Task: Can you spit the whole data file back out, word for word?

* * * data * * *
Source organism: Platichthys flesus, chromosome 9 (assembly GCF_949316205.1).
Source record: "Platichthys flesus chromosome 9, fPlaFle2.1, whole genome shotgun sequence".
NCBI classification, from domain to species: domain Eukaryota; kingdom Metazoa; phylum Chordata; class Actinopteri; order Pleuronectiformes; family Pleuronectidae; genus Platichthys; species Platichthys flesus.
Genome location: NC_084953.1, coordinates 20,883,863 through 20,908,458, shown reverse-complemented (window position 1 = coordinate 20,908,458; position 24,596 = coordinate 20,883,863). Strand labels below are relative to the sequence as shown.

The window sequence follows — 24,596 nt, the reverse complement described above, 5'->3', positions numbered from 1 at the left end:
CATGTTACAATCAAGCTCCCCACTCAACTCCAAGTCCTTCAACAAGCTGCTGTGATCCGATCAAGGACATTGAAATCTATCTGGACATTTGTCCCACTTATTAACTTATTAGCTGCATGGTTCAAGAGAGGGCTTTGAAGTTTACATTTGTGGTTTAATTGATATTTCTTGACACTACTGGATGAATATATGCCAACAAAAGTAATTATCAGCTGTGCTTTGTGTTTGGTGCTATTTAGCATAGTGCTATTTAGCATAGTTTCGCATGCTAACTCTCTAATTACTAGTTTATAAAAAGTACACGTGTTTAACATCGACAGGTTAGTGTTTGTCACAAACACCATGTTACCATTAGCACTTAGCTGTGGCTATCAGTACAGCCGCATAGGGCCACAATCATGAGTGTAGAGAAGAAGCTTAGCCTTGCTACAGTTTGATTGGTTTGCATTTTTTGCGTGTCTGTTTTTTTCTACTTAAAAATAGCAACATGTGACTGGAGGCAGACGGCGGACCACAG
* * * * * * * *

Source organism: Platichthys flesus, chromosome 9 (assembly GCF_949316205.1).
Source record: "Platichthys flesus chromosome 9, fPlaFle2.1, whole genome shotgun sequence".
NCBI classification, from domain to species: domain Eukaryota; kingdom Metazoa; phylum Chordata; class Actinopteri; order Pleuronectiformes; family Pleuronectidae; genus Platichthys; species Platichthys flesus.
Genome location: NC_084953.1, coordinates 20,883,863 through 20,908,458, shown reverse-complemented (window position 1 = coordinate 20,908,458; position 24,596 = coordinate 20,883,863). Strand labels below are relative to the sequence as shown.

The window sequence follows — 24,596 nt, the reverse complement described above, 5'->3', positions numbered from 1 at the left end:
CATGTTACAATCAAGCTCCCCACTCAACTCCAAGTCCTTCAACAAGCTGCTGTGATCCGATCAAGGACATTGAAATCTATCTGGACATTTGTCCCACTTATTAACTTATTAGCTGCATGGTTCAAGAGAGGGCTTTGAAGTTTACATTTGTGGTTTAATTGATATTTCTTGACACTACTGGATGAATATATGCCAACAAAAGTAATTATCAGCTGTGCTTTGTGTTTGGTGCTATTTAGCATAGTGCTATTTAGCATAGTTTCGCATGCTAACTCTCTAATTACTAGTTTATAAAAAGTACACGTGTTTAACATCGACAGGTTAGTGTTTGTCACAAACACCATGTTACCATTAGCACTTAGCTGTGGCTATCAGTACAGCCGCATAGGGCCACAATCATGAGTGTAGAGAAGAAGCTTAGCCTTGCTACAGTTTGATTGGTTTGCATTTTTTGCGTGTCTGTTTTTTTCTACTTAAAAATAGCAACATGTGACTGGAGGCAGACGGCGGACCACAG